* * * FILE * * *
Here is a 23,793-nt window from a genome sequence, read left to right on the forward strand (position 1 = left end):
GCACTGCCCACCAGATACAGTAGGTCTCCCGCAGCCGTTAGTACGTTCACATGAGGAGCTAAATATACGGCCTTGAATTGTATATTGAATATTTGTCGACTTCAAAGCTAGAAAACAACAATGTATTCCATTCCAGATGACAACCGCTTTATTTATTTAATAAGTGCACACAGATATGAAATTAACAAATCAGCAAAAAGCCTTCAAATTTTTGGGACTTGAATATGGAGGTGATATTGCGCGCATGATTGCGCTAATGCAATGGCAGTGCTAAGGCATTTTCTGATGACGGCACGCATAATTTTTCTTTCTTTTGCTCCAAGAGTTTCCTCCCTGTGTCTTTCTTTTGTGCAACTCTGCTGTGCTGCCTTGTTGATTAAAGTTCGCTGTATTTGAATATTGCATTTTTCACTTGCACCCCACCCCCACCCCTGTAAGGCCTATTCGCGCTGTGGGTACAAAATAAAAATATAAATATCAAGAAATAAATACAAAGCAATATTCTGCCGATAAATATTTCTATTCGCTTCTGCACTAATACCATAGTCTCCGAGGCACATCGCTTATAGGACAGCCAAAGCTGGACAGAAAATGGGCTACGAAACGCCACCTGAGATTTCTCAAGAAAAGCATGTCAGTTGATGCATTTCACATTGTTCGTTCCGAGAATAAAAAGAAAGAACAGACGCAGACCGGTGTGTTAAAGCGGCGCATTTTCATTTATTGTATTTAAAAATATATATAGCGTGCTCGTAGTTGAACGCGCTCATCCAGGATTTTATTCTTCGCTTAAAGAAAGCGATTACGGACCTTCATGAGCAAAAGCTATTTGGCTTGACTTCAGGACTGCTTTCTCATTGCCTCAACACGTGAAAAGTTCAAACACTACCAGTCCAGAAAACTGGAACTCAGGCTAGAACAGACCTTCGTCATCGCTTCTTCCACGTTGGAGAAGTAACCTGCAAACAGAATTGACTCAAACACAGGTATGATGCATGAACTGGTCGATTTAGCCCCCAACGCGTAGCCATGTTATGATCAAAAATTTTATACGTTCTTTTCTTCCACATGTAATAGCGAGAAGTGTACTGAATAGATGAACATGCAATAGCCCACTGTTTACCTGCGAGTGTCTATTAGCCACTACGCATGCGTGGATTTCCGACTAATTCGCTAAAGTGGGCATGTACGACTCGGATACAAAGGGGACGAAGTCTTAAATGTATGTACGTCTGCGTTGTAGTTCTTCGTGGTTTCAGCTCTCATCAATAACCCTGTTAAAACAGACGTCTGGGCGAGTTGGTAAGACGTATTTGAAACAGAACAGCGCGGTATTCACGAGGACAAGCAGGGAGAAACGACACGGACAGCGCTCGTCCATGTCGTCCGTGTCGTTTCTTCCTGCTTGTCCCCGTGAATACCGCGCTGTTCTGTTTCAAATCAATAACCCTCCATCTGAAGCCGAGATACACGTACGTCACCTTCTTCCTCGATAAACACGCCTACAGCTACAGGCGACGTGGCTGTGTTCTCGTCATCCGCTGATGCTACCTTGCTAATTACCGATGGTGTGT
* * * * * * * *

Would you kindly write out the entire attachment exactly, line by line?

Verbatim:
Here is a 23,793-nt window from a genome sequence, read left to right on the forward strand (position 1 = left end):
GCACTGCCCACCAGATACAGTAGGTCTCCCGCAGCCGTTAGTACGTTCACATGAGGAGCTAAATATACGGCCTTGAATTGTATATTGAATATTTGTCGACTTCAAAGCTAGAAAACAACAATGTATTCCATTCCAGATGACAACCGCTTTATTTATTTAATAAGTGCACACAGATATGAAATTAACAAATCAGCAAAAAGCCTTCAAATTTTTGGGACTTGAATATGGAGGTGATATTGCGCGCATGATTGCGCTAATGCAATGGCAGTGCTAAGGCATTTTCTGATGACGGCACGCATAATTTTTCTTTCTTTTGCTCCAAGAGTTTCCTCCCTGTGTCTTTCTTTTGTGCAACTCTGCTGTGCTGCCTTGTTGATTAAAGTTCGCTGTATTTGAATATTGCATTTTTCACTTGCACCCCACCCCCACCCCTGTAAGGCCTATTCGCGCTGTGGGTACAAAATAAAAATATAAATATCAAGAAATAAATACAAAGCAATATTCTGCCGATAAATATTTCTATTCGCTTCTGCACTAATACCATAGTCTCCGAGGCACATCGCTTATAGGACAGCCAAAGCTGGACAGAAAATGGGCTACGAAACGCCACCTGAGATTTCTCAAGAAAAGCATGTCAGTTGATGCATTTCACATTGTTCGTTCCGAGAATAAAAAGAAAGAACAGACGCAGACCGGTGTGTTAAAGCGGCGCATTTTCATTTATTGTATTTAAAAATATATATAGCGTGCTCGTAGTTGAACGCGCTCATCCAGGATTTTATTCTTCGCTTAAAGAAAGCGATTACGGACCTTCATGAGCAAAAGCTATTTGGCTTGACTTCAGGACTGCTTTCTCATTGCCTCAACACGTGAAAAGTTCAAACACTACCAGTCCAGAAAACTGGAACTCAGGCTAGAACAGACCTTCGTCATCGCTTCTTCCACGTTGGAGAAGTAACCTGCAAACAGAATTGACTCAAACACAGGTATGATGCATGAACTGGTCGATTTAGCCCCCAACGCGTAGCCATGTTATGATCAAAAATTTTATACGTTCTTTTCTTCCACATGTAATAGCGAGAAGTGTACTGAATAGATGAACATGCAATAGCCCACTGTTTACCTGCGAGTGTCTATTAGCCACTACGCATGCGTGGATTTCCGACTAATTCGCTAAAGTGGGCATGTACGACTCGGATACAAAGGGGACGAAGTCTTAAATGTATGTACGTCTGCGTTGTAGTTCTTCGTGGTTTCAGCTCTCATCAATAACCCTGTTAAAACAGACGTCTGGGCGAGTTGGTAAGACGTATTTGAAACAGAACAGCGCGGTATTCACGAGGACAAGCAGGGAGAAACGACACGGACAGCGCTCGTCCATGTCGTCCGTGTCGTTTCTTCCTGCTTGTCCCCGTGAATACCGCGCTGTTCTGTTTCAAATCAATAACCCTCCATCTGAAGCCGAGATACACGTACGTCACCTTCTTCCTCGATAAACACGCCTACAGCTACAGGCGACGTGGCTGTGTTCTCGTCATCCGCTGATGCTACCTTGCTAATTACCGATGGTGTGT